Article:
Set in present day West Virginia, Ann Pancakes debut novel, Strange As This Weather Has Been, tells the story of a coal mining family—a couple and their four children—living through the latest mining boom and dealing with the mountaintop removal and strip mining that is ruining what is left of their mountain life. As the mine turns the mountains to slag and wastewater, workers struggle with layoffs and children find adventure in the blasted moonscape craters. Strange As This Weather Has Been follows several members of the family, with a particular focus on fifteen-year-old Bant and her mother, Lace. Working at a “scab motel, Bant becomes involved with a young miner while her mother contemplates joining the fight against the mining companies. As domestic conflicts escalate at home, the children are pushed more and more outside among junk from the floods and felled trees in the hollows—the only nature they have ever known. But Bant has other memories and is as curious and strong-willed as her mother, and ultimately comes to discover the very real threat of destruction that looms as much in the landscape as it does at home.
Ann Pancake’s 2007 novel Strange as This Weather Has Been centered on mountaintop removal and its effects upon a single coal mining family. In Me and My Daddy Listen to Bob Marley, a follow-up collection of eleven astonishing short stories, Pancake returns to her native West Virginia to tell stories of other traditional people. These are folks living much as they have for three hundred years, tried by poverty and ill health but needing the coal companies’ upon which the economy is entirely dependent, even as they witness the air and land and water of this beautiful place being imperiled and destroyed. Ann Pancake’s ear for the Appalachian dialect – in both towns and in the countryside -- is both pitch perfect and respectful, that of one who writes from the heart of this world. Her characters are ensnared in the complexities of rural economies where there are no quick fixes to questions surrounding right livelihood even going off to college. With first-hand knowledge of the provincial locale and her exquisite depictions of the intricacies of families, she might well remind you of Alice Munro. In her intimate depiction of the natural history of rural Appalachia, Me and My Daddy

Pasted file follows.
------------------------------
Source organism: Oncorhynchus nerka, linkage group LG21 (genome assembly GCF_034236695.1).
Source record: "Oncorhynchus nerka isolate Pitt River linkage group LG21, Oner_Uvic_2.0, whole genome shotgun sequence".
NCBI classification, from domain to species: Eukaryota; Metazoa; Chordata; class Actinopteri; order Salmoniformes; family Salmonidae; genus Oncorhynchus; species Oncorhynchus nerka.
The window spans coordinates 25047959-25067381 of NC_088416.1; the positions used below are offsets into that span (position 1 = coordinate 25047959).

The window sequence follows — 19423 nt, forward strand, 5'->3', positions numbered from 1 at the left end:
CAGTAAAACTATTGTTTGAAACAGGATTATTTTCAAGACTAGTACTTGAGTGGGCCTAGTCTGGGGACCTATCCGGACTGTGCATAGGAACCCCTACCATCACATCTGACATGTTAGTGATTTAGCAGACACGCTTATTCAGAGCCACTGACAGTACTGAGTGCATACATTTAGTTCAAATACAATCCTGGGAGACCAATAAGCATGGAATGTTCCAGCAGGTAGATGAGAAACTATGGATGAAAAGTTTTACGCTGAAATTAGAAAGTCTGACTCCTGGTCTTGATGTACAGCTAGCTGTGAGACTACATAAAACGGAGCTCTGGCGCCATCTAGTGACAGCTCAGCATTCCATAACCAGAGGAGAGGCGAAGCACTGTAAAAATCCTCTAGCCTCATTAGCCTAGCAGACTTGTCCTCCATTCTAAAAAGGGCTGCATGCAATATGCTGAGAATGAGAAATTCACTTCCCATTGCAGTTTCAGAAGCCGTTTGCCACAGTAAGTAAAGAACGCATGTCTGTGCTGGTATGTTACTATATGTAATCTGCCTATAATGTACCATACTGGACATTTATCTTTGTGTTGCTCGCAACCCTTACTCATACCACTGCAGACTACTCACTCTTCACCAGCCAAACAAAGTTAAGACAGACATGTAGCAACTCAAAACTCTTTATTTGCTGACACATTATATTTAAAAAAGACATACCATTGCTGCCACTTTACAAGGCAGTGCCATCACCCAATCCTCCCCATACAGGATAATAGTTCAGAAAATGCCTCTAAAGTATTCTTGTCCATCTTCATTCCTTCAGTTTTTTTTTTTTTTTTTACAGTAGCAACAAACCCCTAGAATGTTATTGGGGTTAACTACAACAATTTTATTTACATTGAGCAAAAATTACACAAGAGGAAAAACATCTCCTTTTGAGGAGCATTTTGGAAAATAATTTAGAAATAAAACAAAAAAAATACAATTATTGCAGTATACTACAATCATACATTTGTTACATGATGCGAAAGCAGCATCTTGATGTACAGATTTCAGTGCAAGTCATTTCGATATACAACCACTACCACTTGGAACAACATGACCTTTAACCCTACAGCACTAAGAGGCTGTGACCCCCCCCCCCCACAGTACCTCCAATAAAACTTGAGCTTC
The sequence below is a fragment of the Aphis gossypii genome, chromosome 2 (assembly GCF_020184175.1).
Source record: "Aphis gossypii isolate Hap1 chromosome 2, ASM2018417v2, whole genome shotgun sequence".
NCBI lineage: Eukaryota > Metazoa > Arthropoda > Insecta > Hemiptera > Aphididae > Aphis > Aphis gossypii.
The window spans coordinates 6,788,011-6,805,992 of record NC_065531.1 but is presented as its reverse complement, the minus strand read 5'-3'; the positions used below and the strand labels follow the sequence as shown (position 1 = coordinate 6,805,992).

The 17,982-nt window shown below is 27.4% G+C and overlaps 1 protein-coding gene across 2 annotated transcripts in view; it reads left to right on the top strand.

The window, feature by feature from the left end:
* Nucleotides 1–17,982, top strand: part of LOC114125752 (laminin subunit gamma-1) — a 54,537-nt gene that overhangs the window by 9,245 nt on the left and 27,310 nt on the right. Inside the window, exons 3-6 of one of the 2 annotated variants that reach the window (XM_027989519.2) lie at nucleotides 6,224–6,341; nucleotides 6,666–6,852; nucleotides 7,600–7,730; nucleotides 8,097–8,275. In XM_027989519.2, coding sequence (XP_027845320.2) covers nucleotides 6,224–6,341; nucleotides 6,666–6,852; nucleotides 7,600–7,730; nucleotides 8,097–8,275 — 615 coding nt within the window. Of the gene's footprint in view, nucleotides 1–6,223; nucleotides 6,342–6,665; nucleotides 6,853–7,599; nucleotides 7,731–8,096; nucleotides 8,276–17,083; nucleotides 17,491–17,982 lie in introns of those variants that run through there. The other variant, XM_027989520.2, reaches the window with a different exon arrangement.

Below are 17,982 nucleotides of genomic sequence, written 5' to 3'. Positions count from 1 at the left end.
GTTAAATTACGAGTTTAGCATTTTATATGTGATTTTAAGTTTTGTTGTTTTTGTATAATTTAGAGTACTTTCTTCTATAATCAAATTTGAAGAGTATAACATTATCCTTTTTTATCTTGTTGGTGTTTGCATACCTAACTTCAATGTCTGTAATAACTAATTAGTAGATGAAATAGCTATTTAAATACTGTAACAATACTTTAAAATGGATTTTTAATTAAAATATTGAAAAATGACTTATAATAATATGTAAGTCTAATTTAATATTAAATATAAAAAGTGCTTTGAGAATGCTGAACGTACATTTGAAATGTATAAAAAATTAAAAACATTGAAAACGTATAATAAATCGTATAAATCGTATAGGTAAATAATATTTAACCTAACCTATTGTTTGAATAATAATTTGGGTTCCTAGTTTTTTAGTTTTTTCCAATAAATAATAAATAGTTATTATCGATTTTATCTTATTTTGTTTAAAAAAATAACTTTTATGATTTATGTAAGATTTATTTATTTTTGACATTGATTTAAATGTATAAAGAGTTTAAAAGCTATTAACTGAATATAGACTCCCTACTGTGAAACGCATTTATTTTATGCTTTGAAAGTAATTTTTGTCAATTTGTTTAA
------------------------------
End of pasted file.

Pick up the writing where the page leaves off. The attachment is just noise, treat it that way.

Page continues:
Each working day from January 29 to November 1, 1951, John Steinbeck warmed up to the work of writing East of Eden with a letter to the late Pascal Covici, his friend and editor at The Viking Press. It was his way, he said, of "getting my mental arm in shape to pitch a good game." Steinbeck's letters were written on the left-hand pages of a notebook in which the facing pages would be filled with the test of East of Eden. They touched on many subjects—story arguments, trial flights of worknamship, concern for his sons. Part autobiography, part writer's workshop, these letters offer an illuminating perspective on Steinbeck's creative process, and a fascinating glimpse of Steinbeck, the private man.
The third book in the epic and compulsively readable Sevenwaters series Child of the Prophecy is the eagerly-awaited follow-up to the winner of the Aurealis Award Son of the Shadows and the international bestseller Daughter of the Forest. Raised in an isolated cove, Fainne has been sent to live at Sevenwaters and burdened with a terrible task. She must use whatever powers she can to prevent the Fair Folk winning back the Islands, no matter what the cost. Even if it means denying herself the one she loves. But can Fainne turn her back on the people she has come to care for? And can she bring herself to rid the world of the chosen one-child of the prophecy? PRAISE FOR THE SERIES "Enormously satisfying ... enchanting, deftly told" Good Reading "There are some series so lyrical, so well-conceived, that every new book is a delight, and this describes Marillier's Sevenwaters." The Weekend West "A rousing page-turner, a heady blending of romance, magic and battle" Booklist Fans of Marion Zimmer Bradley, Isobelle Carmody and Robin Hobb will love Juliet Marillier.